AAP Calls on Centers for Disease Control and Prevention to Assess Periodontal Health in the U.S.
CHICAGO—April 26, 2010—The American Academy of Periodontology (AAP) was invited to provide testimony to the Centers for Disease Control and Prevention’s Division of Oral Health (CDC DOH) as part of the strategic planning process for 2011 through 2014. The submission of this testimony is an extension of the longstanding collaboration between the AAP and the CDC to develop a surveillance program to determine the incidence and prevalence of periodontal disease in the U.S. population. Results of a pre-pilot of the surveillance program indicate that the incidence of periodontal disease may be two to three times higher than previous estimates.
The AAP’s testimony called for the CDC to prioritize resources to analyze and validate the results of the 2009-2010 National Health and Nutritional Examination Survey (NHANES), which includes self-report questions on periodontal health as well as a complete periodontal examination. This recommended analysis is vital in establishing a baseline measure of the periodontal health status of the US population, especially in light of the growing body of research that links periodontal disease to other disease states, such as cardiovascular disease and diabetes. The AAP testimony also recommends that the AAP and CDC, along with other stakeholder organizations, partner to promote public awareness of periodontal disease prevalence in the U.S., and raise awareness of the importance of periodontal health in achieving overall health.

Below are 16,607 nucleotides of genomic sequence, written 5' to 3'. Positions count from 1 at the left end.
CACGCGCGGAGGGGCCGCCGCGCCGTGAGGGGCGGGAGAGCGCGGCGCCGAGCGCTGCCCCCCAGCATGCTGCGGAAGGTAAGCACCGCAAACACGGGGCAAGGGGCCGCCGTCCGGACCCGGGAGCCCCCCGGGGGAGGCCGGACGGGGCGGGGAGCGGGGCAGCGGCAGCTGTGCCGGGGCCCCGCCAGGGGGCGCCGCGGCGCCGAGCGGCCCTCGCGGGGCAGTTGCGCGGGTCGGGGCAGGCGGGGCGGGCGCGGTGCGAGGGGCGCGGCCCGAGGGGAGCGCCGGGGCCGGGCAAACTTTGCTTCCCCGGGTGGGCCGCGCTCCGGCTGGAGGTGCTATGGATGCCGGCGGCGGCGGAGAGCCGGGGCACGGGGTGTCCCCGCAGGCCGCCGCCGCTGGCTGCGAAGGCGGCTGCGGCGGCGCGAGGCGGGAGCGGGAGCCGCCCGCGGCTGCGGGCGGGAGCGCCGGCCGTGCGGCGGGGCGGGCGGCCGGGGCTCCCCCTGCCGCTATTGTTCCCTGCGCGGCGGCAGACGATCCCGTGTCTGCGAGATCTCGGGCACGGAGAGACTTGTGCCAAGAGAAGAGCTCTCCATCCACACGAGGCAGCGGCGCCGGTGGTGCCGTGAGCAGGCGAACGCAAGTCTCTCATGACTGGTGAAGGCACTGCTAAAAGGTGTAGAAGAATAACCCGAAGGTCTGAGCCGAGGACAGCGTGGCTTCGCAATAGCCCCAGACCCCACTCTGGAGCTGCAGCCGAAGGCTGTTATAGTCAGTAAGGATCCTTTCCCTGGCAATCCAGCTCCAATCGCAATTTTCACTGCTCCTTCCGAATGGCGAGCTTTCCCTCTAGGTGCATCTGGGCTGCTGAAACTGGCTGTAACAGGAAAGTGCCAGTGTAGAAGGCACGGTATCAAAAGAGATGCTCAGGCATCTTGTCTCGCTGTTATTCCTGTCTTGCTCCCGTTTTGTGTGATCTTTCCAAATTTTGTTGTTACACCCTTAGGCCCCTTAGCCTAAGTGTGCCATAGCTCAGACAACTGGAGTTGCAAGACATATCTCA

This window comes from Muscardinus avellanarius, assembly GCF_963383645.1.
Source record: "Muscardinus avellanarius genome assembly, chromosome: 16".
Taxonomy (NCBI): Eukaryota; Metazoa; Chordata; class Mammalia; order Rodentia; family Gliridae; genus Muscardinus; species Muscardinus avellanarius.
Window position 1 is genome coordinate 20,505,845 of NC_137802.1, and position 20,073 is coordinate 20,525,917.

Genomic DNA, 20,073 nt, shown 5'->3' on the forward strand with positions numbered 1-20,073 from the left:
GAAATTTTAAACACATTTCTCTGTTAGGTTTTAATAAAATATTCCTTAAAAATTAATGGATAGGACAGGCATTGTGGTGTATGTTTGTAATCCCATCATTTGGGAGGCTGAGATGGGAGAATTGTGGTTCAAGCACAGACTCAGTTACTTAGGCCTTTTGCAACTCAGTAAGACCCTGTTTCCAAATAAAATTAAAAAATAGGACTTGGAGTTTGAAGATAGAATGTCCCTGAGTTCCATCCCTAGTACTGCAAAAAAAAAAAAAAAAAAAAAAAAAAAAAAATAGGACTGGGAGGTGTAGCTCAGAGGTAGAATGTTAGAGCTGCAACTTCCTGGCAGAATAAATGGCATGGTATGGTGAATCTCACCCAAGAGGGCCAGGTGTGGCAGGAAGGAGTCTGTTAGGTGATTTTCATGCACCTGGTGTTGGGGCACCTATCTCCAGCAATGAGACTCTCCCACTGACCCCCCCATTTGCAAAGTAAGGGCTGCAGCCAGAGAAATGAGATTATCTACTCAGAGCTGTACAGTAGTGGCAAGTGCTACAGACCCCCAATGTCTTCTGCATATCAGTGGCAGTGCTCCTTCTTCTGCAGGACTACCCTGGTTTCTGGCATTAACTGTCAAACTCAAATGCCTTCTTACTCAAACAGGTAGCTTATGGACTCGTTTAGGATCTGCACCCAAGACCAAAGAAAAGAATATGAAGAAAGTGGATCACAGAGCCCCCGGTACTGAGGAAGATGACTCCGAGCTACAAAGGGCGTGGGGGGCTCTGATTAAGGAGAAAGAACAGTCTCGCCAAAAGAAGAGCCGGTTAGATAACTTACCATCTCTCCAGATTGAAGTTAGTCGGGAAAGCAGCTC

According to Samuel Low, DDS, MS, Associate Dean and professor of periodontology at the University of Florida College of Dentistry, and President of the American Academy of Periodontology, “Periodontal disease is a serious public health issue that may have a significant impact on the overall wellness of the US population. Therefore, the AAP greatly appreciates the opportunity to provide this testimony to the CDC. We look forward to continued collaboration with the CDC Division of Oral Health to assess the prevalence of periodontal disease, and optimistically, to increase public awareness of the importance of healthy teeth and gums.”